The reality of war has always been connected with political, economic, and social dynamics, as opposed to the notion that it is held within the confines of the battlefield. International political sociologists argue that practices of war and peace are positioned at the crux of institutional continuities and societal change, and that it is wrong to presuppose a dichotomy between the domestic and the international. As a result, scholars have become interested in the study of warfare, which, apart from military history, encompasses various themes such as the nature of human conflict and issues of defense policy, logistics, operations, and strategic planning. One particular study is International Political Sociology (IPS), a field of research that is concerned with how wars draw boundaries, how they influence political authority and trajectories of power, and how these are integrated in the global sphere. Meanwhile, International Relations (IR) is a formal subject that addresses the origin of war, how it impacts the dealings of the international system, and the institutional arrangements that might restrict or enhance war as a determinant of state relations. The study of International Relations is rife with various analytical perspectives, from realism to neo-realism and liberal internationalism, all of which exhibit how war continues to have a central place in scholarly disciplines.


Transitional Justice  

Marc Polizzi

The shift toward transitional justice (TJ)—the use of judicial and nonjudicial means to address systematic human rights atrocities in post-authoritarian and post-civil-conflict states—originated in the modern era with the creation of international tribunals after World War II. The tribunals’ construction demonstrated a drastic change in international norms, shifting responsibility from the state to individual perpetrators. Later, the “third wave of democratization” ushered in a flurry of new efforts in post-authoritarian regimes throughout Latin America, including the addition of truth-telling mechanisms and amnesties to protect perpetrators from prosecution. Since then, several new forms of TJ have been introduced in a variety of post-authoritarian and post-conflict settings, with several academic disciplines aiming to understand the variation in experiences and efficacy of these processes. The uniqueness of this literature lies in the interplay between the scholarship, activists, and practitioners, which has influenced the way the TJ field developed, and ultimately, how it conceptualizes justice. The trajectory of the scholarship has been a shift from normative-exploratory orientations to empirically driven studies. Further, different conceptualizations of justice (i.e., retributive justice, restorative justice, and reparative justice) became associated with specific TJ mechanisms, an association that often determines how their long-term success is judged. Finally, two important, enduring issues for future research to address are: whether, and to what extent, gender is incorporated into the TJ process, and improved methodologies that model the temporal and political dynamics involved in the implementation of TJ and its outcomes.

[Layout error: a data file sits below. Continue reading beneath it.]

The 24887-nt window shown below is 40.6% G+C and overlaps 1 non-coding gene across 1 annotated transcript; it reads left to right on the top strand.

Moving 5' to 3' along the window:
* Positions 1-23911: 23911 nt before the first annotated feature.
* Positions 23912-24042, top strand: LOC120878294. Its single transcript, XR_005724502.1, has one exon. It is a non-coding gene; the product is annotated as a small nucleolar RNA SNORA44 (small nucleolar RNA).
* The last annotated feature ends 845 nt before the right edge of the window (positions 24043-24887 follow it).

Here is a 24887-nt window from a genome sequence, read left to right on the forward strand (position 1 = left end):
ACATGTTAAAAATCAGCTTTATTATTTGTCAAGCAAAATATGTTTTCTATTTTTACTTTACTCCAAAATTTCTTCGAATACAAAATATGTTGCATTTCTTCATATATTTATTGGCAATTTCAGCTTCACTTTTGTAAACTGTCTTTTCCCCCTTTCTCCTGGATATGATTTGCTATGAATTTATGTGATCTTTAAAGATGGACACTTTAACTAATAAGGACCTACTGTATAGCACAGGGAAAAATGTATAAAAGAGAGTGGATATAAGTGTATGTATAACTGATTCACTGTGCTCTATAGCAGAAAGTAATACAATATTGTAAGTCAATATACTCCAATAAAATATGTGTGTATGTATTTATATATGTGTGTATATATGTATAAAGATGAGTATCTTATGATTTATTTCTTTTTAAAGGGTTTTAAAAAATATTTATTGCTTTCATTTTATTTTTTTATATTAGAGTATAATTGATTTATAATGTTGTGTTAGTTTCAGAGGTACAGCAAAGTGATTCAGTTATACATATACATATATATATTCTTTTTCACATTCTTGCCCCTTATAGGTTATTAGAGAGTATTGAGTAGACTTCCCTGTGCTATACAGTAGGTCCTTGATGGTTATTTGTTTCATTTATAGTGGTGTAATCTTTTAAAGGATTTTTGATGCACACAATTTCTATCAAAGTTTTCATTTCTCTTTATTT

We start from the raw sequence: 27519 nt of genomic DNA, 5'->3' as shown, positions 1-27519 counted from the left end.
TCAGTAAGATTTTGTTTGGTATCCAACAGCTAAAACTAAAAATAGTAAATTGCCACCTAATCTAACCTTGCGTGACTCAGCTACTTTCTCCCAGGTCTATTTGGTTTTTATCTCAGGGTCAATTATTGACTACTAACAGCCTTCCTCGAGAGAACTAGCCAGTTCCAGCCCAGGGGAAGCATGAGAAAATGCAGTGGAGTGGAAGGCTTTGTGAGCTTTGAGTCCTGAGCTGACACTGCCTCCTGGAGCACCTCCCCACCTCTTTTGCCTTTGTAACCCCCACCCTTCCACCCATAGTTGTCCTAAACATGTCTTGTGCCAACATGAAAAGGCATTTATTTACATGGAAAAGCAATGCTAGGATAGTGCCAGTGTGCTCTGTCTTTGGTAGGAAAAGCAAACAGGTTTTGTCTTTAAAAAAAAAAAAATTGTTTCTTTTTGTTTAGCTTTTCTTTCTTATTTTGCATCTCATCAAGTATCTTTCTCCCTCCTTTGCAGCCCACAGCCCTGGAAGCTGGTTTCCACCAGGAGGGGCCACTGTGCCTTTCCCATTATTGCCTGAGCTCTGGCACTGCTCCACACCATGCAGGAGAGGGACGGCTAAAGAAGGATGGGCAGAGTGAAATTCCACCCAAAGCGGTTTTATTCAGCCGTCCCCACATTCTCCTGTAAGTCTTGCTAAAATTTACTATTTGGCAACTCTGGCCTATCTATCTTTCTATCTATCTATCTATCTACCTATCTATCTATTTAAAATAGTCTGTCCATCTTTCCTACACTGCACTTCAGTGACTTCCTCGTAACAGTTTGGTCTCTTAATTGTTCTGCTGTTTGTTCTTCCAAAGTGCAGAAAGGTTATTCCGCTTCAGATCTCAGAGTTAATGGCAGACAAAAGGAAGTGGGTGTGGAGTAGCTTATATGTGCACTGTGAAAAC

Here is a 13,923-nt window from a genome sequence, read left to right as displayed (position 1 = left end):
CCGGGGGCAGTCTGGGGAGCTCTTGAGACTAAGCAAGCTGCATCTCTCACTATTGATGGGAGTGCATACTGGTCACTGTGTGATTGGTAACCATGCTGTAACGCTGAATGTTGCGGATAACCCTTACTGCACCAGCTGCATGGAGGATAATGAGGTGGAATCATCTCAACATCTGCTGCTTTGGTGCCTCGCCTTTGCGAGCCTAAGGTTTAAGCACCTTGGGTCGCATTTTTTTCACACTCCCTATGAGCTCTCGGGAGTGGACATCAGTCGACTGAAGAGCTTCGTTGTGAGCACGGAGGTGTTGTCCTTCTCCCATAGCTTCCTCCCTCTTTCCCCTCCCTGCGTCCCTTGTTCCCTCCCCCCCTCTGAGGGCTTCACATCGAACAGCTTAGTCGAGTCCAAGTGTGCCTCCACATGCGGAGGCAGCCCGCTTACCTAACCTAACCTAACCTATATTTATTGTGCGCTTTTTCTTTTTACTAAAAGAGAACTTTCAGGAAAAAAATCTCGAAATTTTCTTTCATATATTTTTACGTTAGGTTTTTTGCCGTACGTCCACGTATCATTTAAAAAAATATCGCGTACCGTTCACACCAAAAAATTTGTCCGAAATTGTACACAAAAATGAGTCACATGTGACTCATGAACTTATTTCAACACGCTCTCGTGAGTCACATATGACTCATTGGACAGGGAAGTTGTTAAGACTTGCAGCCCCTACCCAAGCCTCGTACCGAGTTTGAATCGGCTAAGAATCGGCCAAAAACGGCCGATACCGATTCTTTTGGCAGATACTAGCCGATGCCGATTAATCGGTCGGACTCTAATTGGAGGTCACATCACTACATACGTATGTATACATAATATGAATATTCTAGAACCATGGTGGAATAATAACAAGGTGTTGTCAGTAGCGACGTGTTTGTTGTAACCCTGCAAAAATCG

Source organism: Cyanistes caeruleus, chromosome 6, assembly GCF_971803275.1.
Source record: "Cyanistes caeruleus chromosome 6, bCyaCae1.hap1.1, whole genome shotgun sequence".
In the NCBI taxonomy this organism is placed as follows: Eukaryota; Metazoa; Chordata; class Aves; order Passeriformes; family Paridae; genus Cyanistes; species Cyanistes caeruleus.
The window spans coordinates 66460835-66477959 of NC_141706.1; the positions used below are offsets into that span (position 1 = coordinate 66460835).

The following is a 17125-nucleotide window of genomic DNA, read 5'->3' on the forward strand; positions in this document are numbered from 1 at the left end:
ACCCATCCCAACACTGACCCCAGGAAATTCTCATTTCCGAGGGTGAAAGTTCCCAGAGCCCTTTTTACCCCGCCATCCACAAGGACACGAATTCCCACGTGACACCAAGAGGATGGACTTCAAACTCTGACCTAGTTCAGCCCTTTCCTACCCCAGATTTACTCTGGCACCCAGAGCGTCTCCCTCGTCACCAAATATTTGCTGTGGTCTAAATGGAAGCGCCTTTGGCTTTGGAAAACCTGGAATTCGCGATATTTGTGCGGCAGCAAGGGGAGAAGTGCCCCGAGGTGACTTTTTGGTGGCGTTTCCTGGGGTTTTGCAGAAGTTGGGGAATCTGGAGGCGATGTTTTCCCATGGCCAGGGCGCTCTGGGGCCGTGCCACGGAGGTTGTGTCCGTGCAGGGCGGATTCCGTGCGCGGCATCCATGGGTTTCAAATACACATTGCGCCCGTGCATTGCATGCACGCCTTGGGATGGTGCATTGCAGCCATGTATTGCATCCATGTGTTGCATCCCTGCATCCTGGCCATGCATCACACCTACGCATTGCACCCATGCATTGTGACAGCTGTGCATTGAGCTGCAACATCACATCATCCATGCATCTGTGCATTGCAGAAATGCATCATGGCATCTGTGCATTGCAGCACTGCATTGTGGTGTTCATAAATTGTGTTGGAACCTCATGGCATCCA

Transnational Actors  

Markus Thiel and Jeffrey Maslanik

“Transnational” is a frequently mentioned key word in international relations today; it is used to denote in a simplifying manner an organization working beyond state boundaries and acting independently from traditional state authorities. The scholarly recognition of such actors occurred relatively late in the field and advanced with the acceleration of globalizing economic, political, cultural, and social processes. Despite the appearance of transnational actors as a topical and palpable concern for academics and practitioners alike, questions of conceptual vagueness and relational indeterminacy remain, and the continual proliferation of these entities lend urgency to the need for more scholarly attention to these agents.